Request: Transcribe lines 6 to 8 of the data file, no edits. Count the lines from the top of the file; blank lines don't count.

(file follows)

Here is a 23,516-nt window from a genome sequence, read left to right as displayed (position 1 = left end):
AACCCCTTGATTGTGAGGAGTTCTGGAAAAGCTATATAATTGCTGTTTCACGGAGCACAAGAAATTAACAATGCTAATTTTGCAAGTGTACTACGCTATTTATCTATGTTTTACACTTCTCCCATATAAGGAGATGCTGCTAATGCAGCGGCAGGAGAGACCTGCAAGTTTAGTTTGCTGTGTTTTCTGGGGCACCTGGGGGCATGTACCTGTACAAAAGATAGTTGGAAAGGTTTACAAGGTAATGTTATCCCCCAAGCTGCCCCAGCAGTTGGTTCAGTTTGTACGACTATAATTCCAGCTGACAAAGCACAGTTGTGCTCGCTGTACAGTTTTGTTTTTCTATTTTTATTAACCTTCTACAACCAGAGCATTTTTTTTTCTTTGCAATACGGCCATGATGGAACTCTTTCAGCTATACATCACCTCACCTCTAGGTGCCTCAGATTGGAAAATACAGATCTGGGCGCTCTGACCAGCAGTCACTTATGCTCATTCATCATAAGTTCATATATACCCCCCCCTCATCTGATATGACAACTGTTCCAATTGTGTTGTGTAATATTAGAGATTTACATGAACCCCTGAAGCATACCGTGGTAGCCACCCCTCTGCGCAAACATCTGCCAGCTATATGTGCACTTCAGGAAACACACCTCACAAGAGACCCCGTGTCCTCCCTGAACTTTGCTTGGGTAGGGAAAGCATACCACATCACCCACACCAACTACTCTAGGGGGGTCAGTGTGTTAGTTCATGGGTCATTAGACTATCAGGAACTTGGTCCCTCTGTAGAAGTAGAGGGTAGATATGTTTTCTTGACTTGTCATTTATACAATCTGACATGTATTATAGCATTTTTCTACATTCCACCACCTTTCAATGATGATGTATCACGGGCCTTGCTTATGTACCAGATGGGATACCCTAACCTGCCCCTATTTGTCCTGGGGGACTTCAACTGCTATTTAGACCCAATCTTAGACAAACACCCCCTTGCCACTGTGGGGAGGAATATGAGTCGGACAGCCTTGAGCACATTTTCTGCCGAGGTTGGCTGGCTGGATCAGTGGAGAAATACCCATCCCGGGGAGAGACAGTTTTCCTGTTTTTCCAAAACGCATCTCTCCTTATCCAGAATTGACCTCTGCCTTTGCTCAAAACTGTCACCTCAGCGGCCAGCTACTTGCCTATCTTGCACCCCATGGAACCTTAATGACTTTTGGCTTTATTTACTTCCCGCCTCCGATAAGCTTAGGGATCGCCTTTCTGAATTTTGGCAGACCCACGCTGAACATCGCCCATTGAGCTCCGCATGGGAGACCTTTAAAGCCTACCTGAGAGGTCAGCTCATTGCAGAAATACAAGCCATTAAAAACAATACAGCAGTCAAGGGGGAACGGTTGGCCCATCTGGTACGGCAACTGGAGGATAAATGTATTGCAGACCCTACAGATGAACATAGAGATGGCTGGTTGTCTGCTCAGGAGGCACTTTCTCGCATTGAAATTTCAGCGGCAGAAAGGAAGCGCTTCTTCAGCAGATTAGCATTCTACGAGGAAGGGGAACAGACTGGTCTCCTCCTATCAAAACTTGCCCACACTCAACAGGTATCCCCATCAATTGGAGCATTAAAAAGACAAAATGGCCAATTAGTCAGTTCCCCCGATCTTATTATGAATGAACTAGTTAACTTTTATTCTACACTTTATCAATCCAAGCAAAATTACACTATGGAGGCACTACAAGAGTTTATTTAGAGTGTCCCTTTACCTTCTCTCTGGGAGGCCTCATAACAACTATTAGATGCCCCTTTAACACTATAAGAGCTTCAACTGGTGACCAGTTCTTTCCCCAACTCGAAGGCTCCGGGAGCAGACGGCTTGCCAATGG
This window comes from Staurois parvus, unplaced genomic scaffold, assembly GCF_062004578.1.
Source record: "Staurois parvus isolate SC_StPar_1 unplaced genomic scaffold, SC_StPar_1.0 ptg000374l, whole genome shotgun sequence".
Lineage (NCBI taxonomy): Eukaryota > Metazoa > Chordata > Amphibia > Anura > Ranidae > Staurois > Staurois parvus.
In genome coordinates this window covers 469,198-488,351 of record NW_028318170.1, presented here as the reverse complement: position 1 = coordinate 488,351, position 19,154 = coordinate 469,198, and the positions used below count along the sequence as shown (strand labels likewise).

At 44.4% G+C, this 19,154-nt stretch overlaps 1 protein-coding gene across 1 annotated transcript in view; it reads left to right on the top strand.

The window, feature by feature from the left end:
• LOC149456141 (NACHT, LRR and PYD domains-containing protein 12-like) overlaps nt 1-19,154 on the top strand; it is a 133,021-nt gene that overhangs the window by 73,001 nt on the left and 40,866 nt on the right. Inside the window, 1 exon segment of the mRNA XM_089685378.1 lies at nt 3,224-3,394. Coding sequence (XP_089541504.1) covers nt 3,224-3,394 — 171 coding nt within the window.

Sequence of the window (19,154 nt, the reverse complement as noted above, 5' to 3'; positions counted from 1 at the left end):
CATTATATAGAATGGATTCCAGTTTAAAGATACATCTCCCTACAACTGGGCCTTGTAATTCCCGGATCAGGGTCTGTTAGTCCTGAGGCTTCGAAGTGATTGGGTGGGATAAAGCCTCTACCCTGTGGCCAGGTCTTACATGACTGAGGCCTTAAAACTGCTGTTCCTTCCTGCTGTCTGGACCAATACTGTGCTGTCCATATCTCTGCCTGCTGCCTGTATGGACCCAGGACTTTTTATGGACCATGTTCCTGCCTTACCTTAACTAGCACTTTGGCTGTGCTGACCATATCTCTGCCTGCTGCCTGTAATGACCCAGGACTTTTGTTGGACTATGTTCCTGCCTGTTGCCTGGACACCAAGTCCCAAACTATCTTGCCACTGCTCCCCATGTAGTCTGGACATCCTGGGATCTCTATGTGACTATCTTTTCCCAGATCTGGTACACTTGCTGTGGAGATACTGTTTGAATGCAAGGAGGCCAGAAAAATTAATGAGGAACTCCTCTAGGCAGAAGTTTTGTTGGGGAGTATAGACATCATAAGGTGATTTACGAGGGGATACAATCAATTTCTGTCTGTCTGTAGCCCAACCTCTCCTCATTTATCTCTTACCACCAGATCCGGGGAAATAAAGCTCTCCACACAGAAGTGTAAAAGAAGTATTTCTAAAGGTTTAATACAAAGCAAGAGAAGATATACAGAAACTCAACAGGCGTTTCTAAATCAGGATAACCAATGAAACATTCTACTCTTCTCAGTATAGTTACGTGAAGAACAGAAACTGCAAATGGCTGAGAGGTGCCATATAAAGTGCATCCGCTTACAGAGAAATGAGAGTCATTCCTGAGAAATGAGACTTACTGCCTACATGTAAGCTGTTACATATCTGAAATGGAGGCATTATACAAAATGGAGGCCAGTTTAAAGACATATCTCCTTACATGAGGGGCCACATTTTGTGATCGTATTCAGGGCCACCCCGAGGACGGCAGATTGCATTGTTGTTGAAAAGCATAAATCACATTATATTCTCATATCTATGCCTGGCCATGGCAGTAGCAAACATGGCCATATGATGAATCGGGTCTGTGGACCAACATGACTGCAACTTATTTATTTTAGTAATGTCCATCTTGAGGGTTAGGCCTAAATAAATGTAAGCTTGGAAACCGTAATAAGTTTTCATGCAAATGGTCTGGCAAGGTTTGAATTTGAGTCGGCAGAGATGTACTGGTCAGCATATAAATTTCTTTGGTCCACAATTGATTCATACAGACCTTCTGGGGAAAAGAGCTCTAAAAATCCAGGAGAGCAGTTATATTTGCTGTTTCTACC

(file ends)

In genome coordinates this window covers 469,198-488,351 of record NW_028318170.1, presented here as the reverse complement: position 1 = coordinate 488,351, position 19,154 = coordinate 469,198, and the positions used below count along the sequence as shown (strand labels likewise).

At 44.4% G+C, this 19,154-nt stretch overlaps 1 protein-coding gene across 1 annotated transcript in view; it reads left to right on the top strand.

The window, feature by feature from the left end: